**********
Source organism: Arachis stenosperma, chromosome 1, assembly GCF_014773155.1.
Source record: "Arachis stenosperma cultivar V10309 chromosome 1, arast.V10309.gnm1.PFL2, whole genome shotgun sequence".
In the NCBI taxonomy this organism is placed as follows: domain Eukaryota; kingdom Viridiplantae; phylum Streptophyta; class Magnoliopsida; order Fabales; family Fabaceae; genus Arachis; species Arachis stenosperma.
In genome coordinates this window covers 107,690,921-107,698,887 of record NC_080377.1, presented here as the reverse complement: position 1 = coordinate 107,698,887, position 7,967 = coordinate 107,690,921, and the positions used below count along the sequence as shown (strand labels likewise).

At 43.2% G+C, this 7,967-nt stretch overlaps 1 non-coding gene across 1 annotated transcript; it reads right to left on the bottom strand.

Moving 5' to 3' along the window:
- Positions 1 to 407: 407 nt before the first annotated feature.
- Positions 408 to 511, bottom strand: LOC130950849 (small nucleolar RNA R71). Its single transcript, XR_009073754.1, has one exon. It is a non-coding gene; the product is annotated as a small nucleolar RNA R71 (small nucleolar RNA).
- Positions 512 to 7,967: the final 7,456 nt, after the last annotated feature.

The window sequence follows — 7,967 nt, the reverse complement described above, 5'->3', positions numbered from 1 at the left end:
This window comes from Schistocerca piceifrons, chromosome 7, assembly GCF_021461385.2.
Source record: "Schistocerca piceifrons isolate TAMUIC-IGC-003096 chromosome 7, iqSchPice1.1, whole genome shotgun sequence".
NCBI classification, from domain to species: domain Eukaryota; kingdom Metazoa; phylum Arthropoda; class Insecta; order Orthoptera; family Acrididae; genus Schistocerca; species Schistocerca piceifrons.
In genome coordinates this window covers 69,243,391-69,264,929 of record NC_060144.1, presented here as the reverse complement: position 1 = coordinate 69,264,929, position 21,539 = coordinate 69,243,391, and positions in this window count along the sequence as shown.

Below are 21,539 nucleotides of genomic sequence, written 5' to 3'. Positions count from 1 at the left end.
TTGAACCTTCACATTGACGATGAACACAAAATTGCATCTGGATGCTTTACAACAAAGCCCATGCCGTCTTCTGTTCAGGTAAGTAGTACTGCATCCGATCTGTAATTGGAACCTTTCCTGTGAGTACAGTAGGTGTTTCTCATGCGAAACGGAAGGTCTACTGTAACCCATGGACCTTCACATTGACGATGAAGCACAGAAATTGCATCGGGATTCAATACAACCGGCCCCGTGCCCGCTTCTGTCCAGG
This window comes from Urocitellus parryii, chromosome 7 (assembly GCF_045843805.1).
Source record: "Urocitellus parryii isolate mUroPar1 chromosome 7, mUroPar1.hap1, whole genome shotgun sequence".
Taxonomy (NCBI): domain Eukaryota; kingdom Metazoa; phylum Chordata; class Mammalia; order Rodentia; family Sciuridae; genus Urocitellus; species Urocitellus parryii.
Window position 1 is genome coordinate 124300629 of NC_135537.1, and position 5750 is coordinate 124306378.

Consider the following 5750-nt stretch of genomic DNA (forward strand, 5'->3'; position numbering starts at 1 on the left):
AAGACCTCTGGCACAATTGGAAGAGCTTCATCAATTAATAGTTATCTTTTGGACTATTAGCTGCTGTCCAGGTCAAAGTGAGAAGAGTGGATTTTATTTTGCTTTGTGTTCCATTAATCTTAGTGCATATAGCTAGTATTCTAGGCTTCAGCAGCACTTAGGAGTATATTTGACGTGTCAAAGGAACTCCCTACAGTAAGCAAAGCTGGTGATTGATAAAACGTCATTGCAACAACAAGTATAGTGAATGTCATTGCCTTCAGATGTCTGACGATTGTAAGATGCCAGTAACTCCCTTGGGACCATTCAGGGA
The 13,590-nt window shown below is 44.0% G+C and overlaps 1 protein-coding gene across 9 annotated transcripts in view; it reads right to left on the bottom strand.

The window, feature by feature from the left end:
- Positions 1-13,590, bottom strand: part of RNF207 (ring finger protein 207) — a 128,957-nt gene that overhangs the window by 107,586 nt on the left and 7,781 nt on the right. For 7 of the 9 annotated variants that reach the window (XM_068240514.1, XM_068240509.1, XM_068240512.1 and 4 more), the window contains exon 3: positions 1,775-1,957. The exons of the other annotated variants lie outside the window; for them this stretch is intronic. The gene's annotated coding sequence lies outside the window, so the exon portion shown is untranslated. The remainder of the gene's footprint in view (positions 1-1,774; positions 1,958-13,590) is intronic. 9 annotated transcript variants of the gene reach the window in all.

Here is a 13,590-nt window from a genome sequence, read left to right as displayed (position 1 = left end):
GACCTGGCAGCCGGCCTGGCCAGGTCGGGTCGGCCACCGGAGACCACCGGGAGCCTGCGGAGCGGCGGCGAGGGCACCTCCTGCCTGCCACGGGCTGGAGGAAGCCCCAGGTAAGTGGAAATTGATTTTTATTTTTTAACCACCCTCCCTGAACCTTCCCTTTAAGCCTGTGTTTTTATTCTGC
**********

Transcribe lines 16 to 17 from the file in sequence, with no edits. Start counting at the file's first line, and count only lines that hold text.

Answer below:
TTGAACCTTCACATTGACGATGAACACAAAATTGCATCTGGATGCTTTACAACAAAGCCCATGCCGTCTTCTGTTCAGGTAAGTAGTACTGCATCCGATCTGTAATTGGAACCTTTCCTGTGAGTACAGTAGGTGTTTCTCATGCGAAACGGAAGGTCTACTGTAACCCATGGACCTTCACATTGACGATGAAGCACAGAAATTGCATCGGGATTCAATACAACCGGCCCCGTGCCCGCTTCTGTCCAGG
This window comes from Urocitellus parryii, chromosome 7 (assembly GCF_045843805.1).